Former chief warrant officer and amputee Sam Blackman and his partner, Nakayla Robertson, are opening a detective agency. They have high hopes that the thriving Mountain Region will provide a steady stream of cases. Their first client, a quirky elderly woman in a retirement community, makes a strange request: she wants Sam to right a wrong she committed over 70 years ago. Her victim? F. Scott Fitzgerald. Her crime? Stealing a manuscript when Fitzgerald resided in the stately Grove Park Inn.
It was only a simple, routine assignment for private investigator Sam Blackman and his partner, Nakayla Robertson: follow a history professor, who is suing a spinal surgeon for malpractice, and catch her in physical activities that undercut her claim.
Sam Blackman is an angry man. A chief warrant officer in the criminal investigation detachment of the U.S. military, he lost a leg in Iraq and has been outspoken in his criticism of his medical treatment. Then, ex-marine and fellow amputee Tikima Robertson walks into his hospital room, hinting that she has an opportunity for Sam to use his investigative skills. But before she can return, Tikima is murdered.
Marsha Montgomery comes to the office asking Sam and Nakayla to investigate a burglary at her mother’s home. In 1967 someone stole a rifle and a photograph of Marsha’s mother, grandmother, and great grandmother taken in 1932 by renowned photographer Doris Ulmann. Marsha’s visit is no coincidence: The photograph was taken at the Kingdom of the Happy Land. Sam’s being played, but why? When Marsha’s 85-year-old mother, Lucille, is arrested for murder, Sam has his answer and his case. Is the skeleton that of Jimmy Lang - Lucille’s lover and Marsha’s white father - who disappeared in 1967?
When private detective Sam Blackman agrees to help his partner and lover, Nakayla Robertson, conduct a fundraiser for orphaned twins, he does so to ease his conscience. The boys' parents were killed in a courtroom shootout where Sam was the key witness against the twins' father. The charity event, a nighttime ghost tour of the legendary haunted sites of Asheville, North Carolina, seems harmless enough.
Russell Mullins has left intelligence work. When his wife died of cancer, Rusty quit the Secret Service to repurpose his life. He joins a private protection company in Washington, DC, and is assigned to guard Paul Luguire, a Federal Reserve executive and chief liaison with the US Treasury. Mullins and Luguire form a strong friendship. So when a police detective calls in the middle of the night with word of Luguire’s suicide, Mullins doesn’t buy it.
His doubts are reinforced by Amanda Church, a former Secret Service colleague now in the Federal Reserve’s cybersecurity unit. She uncovered a suspicious financial transaction initiated by Luguire only days before his death.
Scientist Jonathan Singer stands on the verge of achieving his two greatest dreams: marriage to his soul mate Sally DeMille and the successful launch of The American Super Collider, the culmination of his cutting-edge research. But when an elderly man shows up at his apartment with irrefutable proof that he is also Dr. Jonathan Singer, Jonathan's ordered life spins wildly out of control. The old man claims to have traveled back from 40 years in the future. He makes a desperate plea - "To thine own self be true". But this self is telling him to destroy everything he's worked for.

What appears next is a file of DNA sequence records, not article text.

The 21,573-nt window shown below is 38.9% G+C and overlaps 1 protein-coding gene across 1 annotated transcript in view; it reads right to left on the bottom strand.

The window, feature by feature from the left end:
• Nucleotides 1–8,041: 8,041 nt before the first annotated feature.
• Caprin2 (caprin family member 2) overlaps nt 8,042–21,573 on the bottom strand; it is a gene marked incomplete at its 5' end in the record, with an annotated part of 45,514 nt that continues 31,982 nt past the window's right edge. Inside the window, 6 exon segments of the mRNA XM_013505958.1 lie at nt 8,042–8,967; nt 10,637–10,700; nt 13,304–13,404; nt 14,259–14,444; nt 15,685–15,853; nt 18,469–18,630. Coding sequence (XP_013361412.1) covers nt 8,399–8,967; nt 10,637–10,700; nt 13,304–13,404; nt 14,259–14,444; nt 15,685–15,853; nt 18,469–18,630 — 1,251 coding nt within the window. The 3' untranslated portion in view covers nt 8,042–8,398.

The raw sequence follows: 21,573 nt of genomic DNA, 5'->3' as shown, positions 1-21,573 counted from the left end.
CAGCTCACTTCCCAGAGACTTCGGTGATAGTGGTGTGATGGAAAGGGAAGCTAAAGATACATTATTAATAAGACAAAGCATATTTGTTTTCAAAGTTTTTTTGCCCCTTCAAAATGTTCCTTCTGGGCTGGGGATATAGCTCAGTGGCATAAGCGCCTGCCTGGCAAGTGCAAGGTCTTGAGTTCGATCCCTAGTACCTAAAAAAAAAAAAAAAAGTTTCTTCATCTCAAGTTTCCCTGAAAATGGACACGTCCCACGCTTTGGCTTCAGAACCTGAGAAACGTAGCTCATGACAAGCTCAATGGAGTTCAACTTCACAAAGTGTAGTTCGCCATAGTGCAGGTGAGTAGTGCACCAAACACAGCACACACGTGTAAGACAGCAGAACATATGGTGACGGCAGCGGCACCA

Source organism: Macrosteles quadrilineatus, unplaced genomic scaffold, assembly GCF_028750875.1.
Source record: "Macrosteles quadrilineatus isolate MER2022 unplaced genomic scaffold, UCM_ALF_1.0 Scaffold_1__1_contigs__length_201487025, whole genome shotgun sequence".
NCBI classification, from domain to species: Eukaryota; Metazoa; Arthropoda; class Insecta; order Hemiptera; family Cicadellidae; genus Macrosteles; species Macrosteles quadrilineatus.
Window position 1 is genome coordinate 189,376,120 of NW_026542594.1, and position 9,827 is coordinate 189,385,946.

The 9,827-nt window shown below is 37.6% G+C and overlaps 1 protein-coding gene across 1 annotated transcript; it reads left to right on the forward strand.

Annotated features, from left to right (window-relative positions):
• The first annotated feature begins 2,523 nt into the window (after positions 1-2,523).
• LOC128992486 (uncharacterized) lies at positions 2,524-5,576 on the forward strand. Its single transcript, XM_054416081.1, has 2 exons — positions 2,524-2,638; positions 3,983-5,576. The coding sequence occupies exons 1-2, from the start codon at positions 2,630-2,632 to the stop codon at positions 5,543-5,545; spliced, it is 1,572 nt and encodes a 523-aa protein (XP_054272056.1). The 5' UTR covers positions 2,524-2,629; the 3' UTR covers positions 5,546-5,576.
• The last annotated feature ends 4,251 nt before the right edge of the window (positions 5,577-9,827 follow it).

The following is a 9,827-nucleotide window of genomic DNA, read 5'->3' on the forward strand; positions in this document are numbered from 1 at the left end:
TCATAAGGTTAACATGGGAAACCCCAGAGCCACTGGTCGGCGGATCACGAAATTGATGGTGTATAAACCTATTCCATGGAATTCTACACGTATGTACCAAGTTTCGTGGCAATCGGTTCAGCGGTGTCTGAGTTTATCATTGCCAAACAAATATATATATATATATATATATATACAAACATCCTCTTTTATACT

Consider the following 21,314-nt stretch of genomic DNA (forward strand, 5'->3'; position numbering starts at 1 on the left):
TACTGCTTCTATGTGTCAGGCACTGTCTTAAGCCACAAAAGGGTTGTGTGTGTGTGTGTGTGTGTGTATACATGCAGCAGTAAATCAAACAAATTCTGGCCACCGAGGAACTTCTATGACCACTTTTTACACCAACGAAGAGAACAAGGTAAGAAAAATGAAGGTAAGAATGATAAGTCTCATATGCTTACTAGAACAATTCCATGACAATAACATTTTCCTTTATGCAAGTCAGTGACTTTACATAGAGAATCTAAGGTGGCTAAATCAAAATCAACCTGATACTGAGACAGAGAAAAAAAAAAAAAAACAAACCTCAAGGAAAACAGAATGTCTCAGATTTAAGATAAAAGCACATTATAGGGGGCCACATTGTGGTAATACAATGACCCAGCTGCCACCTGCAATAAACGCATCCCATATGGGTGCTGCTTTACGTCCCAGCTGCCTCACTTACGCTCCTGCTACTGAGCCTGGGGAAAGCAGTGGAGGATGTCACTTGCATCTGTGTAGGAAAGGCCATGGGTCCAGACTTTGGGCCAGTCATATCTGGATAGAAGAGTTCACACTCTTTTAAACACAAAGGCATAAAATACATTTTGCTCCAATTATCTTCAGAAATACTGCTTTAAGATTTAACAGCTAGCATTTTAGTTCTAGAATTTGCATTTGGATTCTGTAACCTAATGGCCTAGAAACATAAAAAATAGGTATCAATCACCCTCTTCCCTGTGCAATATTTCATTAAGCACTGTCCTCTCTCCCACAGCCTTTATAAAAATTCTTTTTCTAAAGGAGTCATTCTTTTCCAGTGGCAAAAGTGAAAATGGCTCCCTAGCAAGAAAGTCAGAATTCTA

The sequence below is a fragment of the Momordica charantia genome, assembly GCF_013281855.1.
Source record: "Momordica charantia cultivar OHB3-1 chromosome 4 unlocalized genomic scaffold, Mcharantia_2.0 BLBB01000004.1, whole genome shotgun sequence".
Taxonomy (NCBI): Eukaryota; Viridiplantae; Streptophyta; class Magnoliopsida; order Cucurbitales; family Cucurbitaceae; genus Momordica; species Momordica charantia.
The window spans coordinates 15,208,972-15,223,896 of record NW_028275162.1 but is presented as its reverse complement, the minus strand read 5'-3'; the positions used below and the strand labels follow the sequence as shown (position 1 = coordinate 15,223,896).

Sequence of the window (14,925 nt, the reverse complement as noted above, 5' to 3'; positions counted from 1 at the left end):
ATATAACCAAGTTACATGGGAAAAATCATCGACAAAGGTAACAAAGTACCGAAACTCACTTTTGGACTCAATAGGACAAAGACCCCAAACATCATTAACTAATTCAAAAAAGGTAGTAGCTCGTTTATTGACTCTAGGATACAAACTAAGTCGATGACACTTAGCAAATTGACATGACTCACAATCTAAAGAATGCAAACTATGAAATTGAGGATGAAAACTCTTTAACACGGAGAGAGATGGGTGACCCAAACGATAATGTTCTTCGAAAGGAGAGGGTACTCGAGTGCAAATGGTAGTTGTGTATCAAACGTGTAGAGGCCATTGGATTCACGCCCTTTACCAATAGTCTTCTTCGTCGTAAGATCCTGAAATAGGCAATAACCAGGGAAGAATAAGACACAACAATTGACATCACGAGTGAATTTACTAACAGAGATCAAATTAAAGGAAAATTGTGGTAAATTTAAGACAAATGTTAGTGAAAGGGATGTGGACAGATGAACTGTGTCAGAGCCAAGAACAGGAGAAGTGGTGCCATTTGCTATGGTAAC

When Barry Clayton’s father developed Alzheimer’s disease, Barry gave up his career in law enforcement to run the family’s funeral home in the North Carolina mountain town of Gainesboro, where he is known as Buryin’ Barry. But even a small town in the Appalachians is not immune to crime. At a summer street dance, Barry’s friend Sheriff Tommy Lee Wadkins is shot at by an old man distraught over the death of his wife. The hospitalized Tommy Lee appoints Barry as the deputy in charge of the investigation, to the dismay of Deputy Reece Hutchins.
"Starts out fast and keeps moving"
"You want to borrow a casket?" Funeral director and part-time sheriff Barry Clayton finds United States Junior Chamber (Jaycee) member Archie Donovan’s request absurd, until he learns the casket will be the centerpiece of the Jaycees’ haunted house, a charity event with all proceeds going to the children’s hospital. But when the president of the Jaycees is murdered in the casket on Halloween, the national press descends upon Gainesboro to cover the bizarre crime.
When Cherokee burial remains are unearthed on the site of a local cemetery's expansion, Barry Clayton, part-time deputy and full-time undertaker, finds his dual occupations colliding. Then, during the interment of the wife of one of Gainesboro's most prominent citizens, Cherokee activist Jimmy Panther leads a protest. Words and fists fly.
"Very interesting insight into the Cherokee of NC"
When children’s hospital volunteer and high-school student Gene Adamson hears the words of the dying man, the gunman who used him as a shield after murdering a prominent geneticist, Gene thinks the man delirious. But then the bodies of killer and victim disappear from the morgue, and a ten-year-old girl desperately needing a heart transplant is mysteriously bumped from her number-one spot on the organ-recipient list. The list. What is the list?
June 1860. A new locomotive christened A Southern Breeze steams across the Carolina countryside carrying seventeen-year-old Jeb Bennett and his twin sister, Rachel Leigh, to the exhilarating promise of a summer in Charleston. While storm clouds gather over the landscape, fiercer storms rage inside the passenger cars. The tensions between North and South rapidly escalate until one traveler’s journey abruptly and brutally ends. Who is the murderer? Was the victim the real target?